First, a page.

- As for the blog's name: -

I was @ Gustav Ericsson's sight, - Anzenkai, and I was looking at Nishijima Roshi’s calligraphies over there. Particularly there is one - "seki shin hen pen" - about which Gustav has earlier said in a blog post that it is Nishijima's favorite phrase from Master Dogen.

This seemed strange to me. It was not what I would expect Nishijima Roshi's favorite phrase to be. It seemed it could be some Rinzai master's favorite quote, - it seems to express continuous and constant sincerity, - but it did not seem to fit my view of the way Nishijima Roshi saw things.

So - consequently - I tried to think what would I expect his favorite quote to be. But all phrases I could think of did not seem to fit just what I might have had in mind.

So I tried to come up with what I would see it as, - and what I have come up with - is - "this universe out here".

- And this seems to be the right name for this blog here too.

- Definitely.                                                 ________________________

- - Unlike Dogen’s Instructions -

In Fukanzazengi Dogen says as follows - “... put the right hand above the left foot, and place the left hand on the right palm. The thumbs meet and support each other”. (- the Nishijima-Cross translation, - appended to Vol. I of the Shobogenzo)

I recall asking Nakagawa Kyudo Roshi about the mudra, - whether the thumbs should be touching, - he said “Not touching”.

I don’t think there should be any difference between “Soto” and “Rinzai” regarding this matter. In Rinzai they allow another form too, mainly for beginners or young monks perhaps, - but this is irrelevant. - The posture of Zazen is the same, - there is no difference. This is not the issue.

- I used to care very little about the position of the hands. There was a time I would just drop them disregarding the mudra. This was until Harada Shodo Roshi of Sogen ji (Rinzai sect, where I was staying then) instructed me to do otherwise. Still quite clearly I did not care much about that. Like many. Obviously, in my view, the posture is something you forget about during Zazen. Still this post is about something else.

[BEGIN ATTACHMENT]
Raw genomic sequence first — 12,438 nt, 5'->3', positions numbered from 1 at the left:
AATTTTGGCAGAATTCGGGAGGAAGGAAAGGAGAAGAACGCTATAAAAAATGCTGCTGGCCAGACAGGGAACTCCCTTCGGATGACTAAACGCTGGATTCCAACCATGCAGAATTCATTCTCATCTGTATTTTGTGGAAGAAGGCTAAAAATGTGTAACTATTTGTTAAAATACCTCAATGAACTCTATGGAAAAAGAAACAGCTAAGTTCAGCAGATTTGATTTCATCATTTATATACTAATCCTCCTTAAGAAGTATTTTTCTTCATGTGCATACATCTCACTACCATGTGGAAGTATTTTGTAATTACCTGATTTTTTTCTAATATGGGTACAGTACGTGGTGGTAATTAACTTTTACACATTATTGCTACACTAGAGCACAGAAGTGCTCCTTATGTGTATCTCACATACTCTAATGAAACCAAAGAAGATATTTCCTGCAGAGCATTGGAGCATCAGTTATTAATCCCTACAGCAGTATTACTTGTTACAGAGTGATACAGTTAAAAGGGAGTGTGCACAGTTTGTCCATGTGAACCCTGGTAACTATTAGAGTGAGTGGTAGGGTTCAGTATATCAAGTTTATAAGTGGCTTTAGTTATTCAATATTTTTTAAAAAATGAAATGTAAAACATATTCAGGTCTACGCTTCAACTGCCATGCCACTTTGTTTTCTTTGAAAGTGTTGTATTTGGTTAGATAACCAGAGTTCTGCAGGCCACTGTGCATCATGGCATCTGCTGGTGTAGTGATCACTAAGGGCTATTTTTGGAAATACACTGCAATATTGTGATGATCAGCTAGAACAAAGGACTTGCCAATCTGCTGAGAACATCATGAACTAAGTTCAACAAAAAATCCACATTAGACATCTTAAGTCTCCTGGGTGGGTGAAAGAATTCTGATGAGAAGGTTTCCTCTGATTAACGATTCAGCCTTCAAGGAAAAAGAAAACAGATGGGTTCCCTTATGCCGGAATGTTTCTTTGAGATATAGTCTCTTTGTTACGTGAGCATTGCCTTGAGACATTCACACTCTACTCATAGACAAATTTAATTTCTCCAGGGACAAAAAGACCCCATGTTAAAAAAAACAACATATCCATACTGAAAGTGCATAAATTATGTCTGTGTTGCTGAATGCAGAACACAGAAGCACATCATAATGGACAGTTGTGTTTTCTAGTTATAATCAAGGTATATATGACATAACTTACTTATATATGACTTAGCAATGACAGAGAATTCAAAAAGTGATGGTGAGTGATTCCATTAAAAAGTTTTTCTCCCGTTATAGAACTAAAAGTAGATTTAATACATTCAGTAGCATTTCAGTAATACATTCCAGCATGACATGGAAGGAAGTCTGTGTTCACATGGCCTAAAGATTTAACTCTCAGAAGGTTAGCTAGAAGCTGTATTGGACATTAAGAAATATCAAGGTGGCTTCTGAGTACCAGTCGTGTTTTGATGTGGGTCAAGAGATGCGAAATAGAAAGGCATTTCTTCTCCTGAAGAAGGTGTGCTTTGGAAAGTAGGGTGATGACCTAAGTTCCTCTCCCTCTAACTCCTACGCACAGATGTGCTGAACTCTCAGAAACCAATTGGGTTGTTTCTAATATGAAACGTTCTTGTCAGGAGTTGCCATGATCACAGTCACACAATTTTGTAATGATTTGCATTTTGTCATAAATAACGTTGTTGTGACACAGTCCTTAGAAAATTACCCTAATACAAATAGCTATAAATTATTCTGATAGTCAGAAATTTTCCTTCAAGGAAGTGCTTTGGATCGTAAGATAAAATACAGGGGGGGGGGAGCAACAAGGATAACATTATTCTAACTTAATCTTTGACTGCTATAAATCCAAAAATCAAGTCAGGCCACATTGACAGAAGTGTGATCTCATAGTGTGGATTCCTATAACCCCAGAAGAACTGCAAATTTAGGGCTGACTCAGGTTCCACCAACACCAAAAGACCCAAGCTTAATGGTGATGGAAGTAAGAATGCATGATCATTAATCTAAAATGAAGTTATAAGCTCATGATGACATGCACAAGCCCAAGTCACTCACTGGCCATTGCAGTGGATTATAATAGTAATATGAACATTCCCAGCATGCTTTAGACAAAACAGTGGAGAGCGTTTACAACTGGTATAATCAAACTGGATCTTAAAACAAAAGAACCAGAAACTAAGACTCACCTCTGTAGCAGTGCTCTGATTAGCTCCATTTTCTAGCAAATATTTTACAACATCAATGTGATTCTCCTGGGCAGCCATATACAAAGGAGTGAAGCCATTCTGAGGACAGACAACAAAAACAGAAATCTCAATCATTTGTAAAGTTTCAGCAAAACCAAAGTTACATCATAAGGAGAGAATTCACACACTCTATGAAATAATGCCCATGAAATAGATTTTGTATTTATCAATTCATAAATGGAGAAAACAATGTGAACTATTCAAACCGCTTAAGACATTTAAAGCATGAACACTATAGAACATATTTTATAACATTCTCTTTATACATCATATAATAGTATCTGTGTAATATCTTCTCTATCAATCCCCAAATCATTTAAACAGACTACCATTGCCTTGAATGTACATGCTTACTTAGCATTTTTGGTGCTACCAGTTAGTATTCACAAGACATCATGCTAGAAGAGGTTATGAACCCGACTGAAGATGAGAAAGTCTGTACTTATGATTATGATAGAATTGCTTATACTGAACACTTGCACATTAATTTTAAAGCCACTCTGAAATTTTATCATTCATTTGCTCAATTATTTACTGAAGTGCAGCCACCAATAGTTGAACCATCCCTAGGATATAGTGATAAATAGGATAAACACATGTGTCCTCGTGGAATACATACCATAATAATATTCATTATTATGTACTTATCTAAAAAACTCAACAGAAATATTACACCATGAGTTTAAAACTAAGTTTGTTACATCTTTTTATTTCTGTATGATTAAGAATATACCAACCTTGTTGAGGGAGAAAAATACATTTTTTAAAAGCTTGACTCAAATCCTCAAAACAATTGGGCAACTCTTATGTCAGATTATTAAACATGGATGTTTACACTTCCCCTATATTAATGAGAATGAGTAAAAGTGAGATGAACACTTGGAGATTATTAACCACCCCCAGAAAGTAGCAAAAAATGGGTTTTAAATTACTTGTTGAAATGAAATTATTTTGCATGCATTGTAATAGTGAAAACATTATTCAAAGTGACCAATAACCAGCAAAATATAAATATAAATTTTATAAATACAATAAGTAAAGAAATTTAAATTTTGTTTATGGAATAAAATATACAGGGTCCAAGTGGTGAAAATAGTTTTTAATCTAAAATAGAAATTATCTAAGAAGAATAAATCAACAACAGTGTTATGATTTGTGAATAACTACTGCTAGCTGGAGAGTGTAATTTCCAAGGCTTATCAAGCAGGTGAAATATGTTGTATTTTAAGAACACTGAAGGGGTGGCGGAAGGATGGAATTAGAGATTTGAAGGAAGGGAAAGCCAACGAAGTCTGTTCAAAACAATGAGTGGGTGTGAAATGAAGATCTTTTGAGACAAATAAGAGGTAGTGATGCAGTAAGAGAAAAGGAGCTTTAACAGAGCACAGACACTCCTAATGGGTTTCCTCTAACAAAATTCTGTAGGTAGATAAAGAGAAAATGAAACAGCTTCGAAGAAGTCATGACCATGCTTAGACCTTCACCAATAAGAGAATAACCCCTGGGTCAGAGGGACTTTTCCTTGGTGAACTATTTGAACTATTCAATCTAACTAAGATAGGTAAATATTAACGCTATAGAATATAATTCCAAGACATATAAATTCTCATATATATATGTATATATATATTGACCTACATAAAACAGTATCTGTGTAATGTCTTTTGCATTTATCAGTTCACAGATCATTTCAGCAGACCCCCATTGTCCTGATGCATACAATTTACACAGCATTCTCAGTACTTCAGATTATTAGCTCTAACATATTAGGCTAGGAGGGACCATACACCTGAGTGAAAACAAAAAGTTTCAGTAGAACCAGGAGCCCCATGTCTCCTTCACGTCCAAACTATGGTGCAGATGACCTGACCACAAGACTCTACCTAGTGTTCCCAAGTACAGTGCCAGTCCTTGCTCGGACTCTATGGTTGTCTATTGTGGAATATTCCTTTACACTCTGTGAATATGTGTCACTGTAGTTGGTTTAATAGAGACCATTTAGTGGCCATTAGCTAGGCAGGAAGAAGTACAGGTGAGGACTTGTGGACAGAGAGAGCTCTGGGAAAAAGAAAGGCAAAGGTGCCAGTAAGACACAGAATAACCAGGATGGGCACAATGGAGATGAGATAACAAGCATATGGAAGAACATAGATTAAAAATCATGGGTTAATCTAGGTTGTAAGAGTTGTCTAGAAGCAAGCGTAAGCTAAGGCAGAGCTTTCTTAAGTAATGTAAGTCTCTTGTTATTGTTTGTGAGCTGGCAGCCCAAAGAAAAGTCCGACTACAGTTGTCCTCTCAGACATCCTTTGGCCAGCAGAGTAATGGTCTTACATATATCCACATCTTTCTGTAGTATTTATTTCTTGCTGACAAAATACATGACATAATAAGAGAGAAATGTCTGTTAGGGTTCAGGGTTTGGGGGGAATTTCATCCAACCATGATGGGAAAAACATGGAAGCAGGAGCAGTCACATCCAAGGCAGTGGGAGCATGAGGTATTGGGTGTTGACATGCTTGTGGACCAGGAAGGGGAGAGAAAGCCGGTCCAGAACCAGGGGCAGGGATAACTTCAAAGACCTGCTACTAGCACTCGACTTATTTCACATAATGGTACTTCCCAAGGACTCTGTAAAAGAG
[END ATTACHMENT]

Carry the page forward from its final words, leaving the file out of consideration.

- I could not sit [Zazen that is] for quite some time. Due to a bodily weakness since about the beginning of the millennium. I could sit a bit for some periods but generally could not. - I used to like nothing better, but wtf. Anyway, - unlike my absence of interest (very reasonably, generally, though) earlier, - I now think the mudra is wonderful. This is quite relevant to what I said at the beginning. But this is not so if the thumbs lean against each other. Supporting each other as Dogen says. They ought to be as if pulled toward each other, - doubtly touching, doubtly not touching. No support. This is just based on how I feel but I don’t doubt that. - Dogen, I guess, - wanted to present a piece of instructions in reasonable simplicity and relating to the point I am writing about here might have not been in accord with that. Or perhaps otherwise, - I don’t know, - but I do believe the fact stands anyway. - The feeling is different, - it is not the same, - if the thumbs don’t support each other they might practically fall and not stay in place as they should for the perfect mudra, - since naturally one’s main interest in Zazen does not focus continually on the position of the hands, - but regarding the mudra itself and what it ought to reflect and manifest in expression of the universal harmony - thinking of it ideally as the best form suitable for the Buddhist meditation, - it seems there is only one way for it to be, - as if holding something - precious perhaps, - where the flow off both hands would unite and harmonize. Allowing the thumbs to support each other is a bit of a lazy feeling. No offence to Sawaki Roshi of course. (whose pictures are not in accord with what I say, but I am quite confident he would agree if he read this piece) Anyway, Master Dogen’s place is not diminished of course by what I say, - and the essence of Zazen does not rely of course on any millimeter of the posture being meticulously measured and examined in a materialistic manner as if it was everything. The posture is important but understanding and experience are not a mere derivative of its physical accuracy. There is what goes beyond, - and we are not forever dependent on the initial tools we use, - and our attention must naturally at some time let go of these and move on, otherwise our Zazen too (Rinzai or Soto) will go nowhere. So far.